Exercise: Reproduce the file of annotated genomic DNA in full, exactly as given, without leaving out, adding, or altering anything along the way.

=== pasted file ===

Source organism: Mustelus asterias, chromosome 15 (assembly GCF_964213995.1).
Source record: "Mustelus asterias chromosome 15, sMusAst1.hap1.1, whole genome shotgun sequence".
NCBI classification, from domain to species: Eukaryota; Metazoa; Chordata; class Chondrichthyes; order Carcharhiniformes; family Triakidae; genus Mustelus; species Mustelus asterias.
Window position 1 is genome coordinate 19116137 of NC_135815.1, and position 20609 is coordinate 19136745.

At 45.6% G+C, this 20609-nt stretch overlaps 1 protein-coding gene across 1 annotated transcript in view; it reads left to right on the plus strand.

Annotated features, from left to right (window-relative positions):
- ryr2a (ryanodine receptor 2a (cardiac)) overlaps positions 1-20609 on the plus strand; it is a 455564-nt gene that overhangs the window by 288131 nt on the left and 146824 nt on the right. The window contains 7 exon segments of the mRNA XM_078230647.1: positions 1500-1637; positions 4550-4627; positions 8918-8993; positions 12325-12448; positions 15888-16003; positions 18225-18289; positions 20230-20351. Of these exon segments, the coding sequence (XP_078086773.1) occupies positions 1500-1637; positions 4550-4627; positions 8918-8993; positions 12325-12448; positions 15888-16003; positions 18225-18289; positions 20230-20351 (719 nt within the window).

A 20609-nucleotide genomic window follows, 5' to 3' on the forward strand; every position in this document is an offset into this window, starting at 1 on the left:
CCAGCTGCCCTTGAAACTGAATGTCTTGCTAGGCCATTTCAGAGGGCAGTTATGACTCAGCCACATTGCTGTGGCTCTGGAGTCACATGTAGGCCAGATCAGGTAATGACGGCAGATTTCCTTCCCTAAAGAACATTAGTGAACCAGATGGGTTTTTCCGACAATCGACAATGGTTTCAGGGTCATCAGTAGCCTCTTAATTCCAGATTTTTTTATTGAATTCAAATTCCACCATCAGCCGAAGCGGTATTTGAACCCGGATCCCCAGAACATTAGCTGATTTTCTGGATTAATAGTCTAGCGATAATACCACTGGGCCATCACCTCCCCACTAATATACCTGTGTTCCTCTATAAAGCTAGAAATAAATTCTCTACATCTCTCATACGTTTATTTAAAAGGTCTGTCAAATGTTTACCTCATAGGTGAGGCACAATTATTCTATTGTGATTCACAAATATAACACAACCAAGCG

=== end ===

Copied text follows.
Source organism: Mustelus asterias, chromosome 15 (assembly GCF_964213995.1).
Source record: "Mustelus asterias chromosome 15, sMusAst1.hap1.1, whole genome shotgun sequence".
NCBI classification, from domain to species: Eukaryota; Metazoa; Chordata; class Chondrichthyes; order Carcharhiniformes; family Triakidae; genus Mustelus; species Mustelus asterias.
Window position 1 is genome coordinate 19116137 of NC_135815.1, and position 20609 is coordinate 19136745.

At 45.6% G+C, this 20609-nt stretch overlaps 1 protein-coding gene across 1 annotated transcript in view; it reads left to right on the plus strand.

Annotated features, from left to right (window-relative positions):
- ryr2a (ryanodine receptor 2a (cardiac)) overlaps positions 1-20609 on the plus strand; it is a 455564-nt gene that overhangs the window by 288131 nt on the left and 146824 nt on the right. The window contains 7 exon segments of the mRNA XM_078230647.1: positions 1500-1637; positions 4550-4627; positions 8918-8993; positions 12325-12448; positions 15888-16003; positions 18225-18289; positions 20230-20351. Of these exon segments, the coding sequence (XP_078086773.1) occupies positions 1500-1637; positions 4550-4627; positions 8918-8993; positions 12325-12448; positions 15888-16003; positions 18225-18289; positions 20230-20351 (719 nt within the window).

A 20609-nucleotide genomic window follows, 5' to 3' on the forward strand; every position in this document is an offset into this window, starting at 1 on the left:
CCAGCTGCCCTTGAAACTGAATGTCTTGCTAGGCCATTTCAGAGGGCAGTTATGACTCAGCCACATTGCTGTGGCTCTGGAGTCACATGTAGGCCAGATCAGGTAATGACGGCAGATTTCCTTCCCTAAAGAACATTAGTGAACCAGATGGGTTTTTCCGACAATCGACAATGGTTTCAGGGTCATCAGTAGCCTCTTAATTCCAGATTTTTTTATTGAATTCAAATTCCACCATCAGCCGAAGCGGTATTTGAACCCGGATCCCCAGAACATTAGCTGATTTTCTGGATTAATAGTCTAGCGATAATACCACTGGGCCATCACCTCCCCACTAATATACCTGTGTTCCTCTATAAAGCTAGAAATAAATTCTCTACATCTCTCATACGTTTATTTAAAAGGTCTGTCAAATGTTTACCTCATAGGTGAGGCACAATTATTCTATTGTGATTCACAAATATAACACAACCAAGCG